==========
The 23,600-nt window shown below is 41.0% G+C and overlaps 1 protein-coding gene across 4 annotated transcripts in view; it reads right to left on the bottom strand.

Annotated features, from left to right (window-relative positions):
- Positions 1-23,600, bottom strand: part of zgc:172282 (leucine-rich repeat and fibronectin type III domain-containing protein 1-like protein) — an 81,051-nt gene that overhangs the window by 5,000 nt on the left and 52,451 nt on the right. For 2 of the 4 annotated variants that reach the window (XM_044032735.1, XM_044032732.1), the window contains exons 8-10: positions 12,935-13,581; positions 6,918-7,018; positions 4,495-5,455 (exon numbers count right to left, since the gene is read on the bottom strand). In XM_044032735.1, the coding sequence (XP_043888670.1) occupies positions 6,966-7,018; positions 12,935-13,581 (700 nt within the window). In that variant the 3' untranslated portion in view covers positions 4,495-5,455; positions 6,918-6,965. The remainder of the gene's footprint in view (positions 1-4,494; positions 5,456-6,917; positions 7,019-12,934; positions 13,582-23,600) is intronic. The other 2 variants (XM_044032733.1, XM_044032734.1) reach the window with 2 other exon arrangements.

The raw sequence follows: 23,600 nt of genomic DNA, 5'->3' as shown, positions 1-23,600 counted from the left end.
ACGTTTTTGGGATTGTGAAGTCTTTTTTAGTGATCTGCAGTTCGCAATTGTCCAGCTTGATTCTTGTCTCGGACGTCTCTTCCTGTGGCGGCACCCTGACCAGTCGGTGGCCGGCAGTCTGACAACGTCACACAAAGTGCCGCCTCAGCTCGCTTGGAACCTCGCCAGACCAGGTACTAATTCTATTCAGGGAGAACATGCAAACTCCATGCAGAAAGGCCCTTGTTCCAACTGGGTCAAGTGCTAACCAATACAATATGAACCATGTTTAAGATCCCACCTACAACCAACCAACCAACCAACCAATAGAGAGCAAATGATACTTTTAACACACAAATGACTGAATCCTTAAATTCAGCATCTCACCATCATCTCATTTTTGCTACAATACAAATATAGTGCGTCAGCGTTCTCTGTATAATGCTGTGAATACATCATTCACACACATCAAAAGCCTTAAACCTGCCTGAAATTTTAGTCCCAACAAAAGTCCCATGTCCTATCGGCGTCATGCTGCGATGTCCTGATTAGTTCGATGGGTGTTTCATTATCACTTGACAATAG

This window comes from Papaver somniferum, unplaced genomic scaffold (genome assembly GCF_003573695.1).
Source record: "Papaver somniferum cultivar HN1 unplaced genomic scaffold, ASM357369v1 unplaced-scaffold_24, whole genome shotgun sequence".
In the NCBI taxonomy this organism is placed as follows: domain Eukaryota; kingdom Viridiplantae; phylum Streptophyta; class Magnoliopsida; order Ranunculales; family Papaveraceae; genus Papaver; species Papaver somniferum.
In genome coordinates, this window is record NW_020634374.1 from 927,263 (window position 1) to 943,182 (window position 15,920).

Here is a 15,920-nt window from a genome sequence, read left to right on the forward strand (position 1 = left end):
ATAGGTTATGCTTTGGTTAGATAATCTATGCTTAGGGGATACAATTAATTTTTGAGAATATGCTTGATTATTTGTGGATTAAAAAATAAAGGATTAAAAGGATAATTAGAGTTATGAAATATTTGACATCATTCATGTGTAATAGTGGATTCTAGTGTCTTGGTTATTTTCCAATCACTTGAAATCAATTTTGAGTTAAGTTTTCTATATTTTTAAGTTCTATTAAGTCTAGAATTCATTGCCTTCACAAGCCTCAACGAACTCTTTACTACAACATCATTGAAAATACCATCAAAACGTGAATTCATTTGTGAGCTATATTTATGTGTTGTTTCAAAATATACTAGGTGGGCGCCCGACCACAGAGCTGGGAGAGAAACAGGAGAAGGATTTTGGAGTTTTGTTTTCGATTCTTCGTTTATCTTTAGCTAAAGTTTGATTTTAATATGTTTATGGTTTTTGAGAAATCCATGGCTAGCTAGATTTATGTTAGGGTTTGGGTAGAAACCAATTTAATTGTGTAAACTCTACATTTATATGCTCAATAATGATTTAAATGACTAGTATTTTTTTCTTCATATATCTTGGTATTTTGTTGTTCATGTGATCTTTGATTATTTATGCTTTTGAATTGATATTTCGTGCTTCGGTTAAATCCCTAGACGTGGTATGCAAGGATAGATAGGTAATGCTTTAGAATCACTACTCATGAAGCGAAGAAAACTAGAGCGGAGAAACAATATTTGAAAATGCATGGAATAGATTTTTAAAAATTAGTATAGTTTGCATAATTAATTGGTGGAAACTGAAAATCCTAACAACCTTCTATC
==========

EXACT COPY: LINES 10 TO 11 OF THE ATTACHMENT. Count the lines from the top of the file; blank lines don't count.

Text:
Here is a 15,920-nt window from a genome sequence, read left to right on the forward strand (position 1 = left end):
ATAGGTTATGCTTTGGTTAGATAATCTATGCTTAGGGGATACAATTAATTTTTGAGAATATGCTTGATTATTTGTGGATTAAAAAATAAAGGATTAAAAGGATAATTAGAGTTATGAAATATTTGACATCATTCATGTGTAATAGTGGATTCTAGTGTCTTGGTTATTTTCCAATCACTTGAAATCAATTTTGAGTTAAGTTTTCTATATTTTTAAGTTCTATTAAGTCTAGAATTCATTGCCTTCACAAGCCTCAACGAACTCTTTACTACAACATCATTGAAAATACCATCAAAACGTGAATTCATTTGTGAGCTATATTTATGTGTTGTTTCAAAATATACTAGGTGGGCGCCCGACCACAGAGCTGGGAGAGAAACAGGAGAAGGATTTTGGAGTTTTGTTTTCGATTCTTCGTTTATCTTTAGCTAAAGTTTGATTTTAATATGTTTATGGTTTTTGAGAAATCCATGGCTAGCTAGATTTATGTTAGGGTTTGGGTAGAAACCAATTTAATTGTGTAAACTCTACATTTATATGCTCAATAATGATTTAAATGACTAGTATTTTTTTCTTCATATATCTTGGTATTTTGTTGTTCATGTGATCTTTGATTATTTATGCTTTTGAATTGATATTTCGTGCTTCGGTTAAATCCCTAGACGTGGTATGCAAGGATAGATAGGTAATGCTTTAGAATCACTACTCATGAAGCGAAGAAAACTAGAGCGGAGAAACAATATTTGAAAATGCATGGAATAGATTTTTAAAAATTAGTATAGTTTGCATAATTAATTGGTGGAAACTGAAAATCCTAACAACCTTCTATC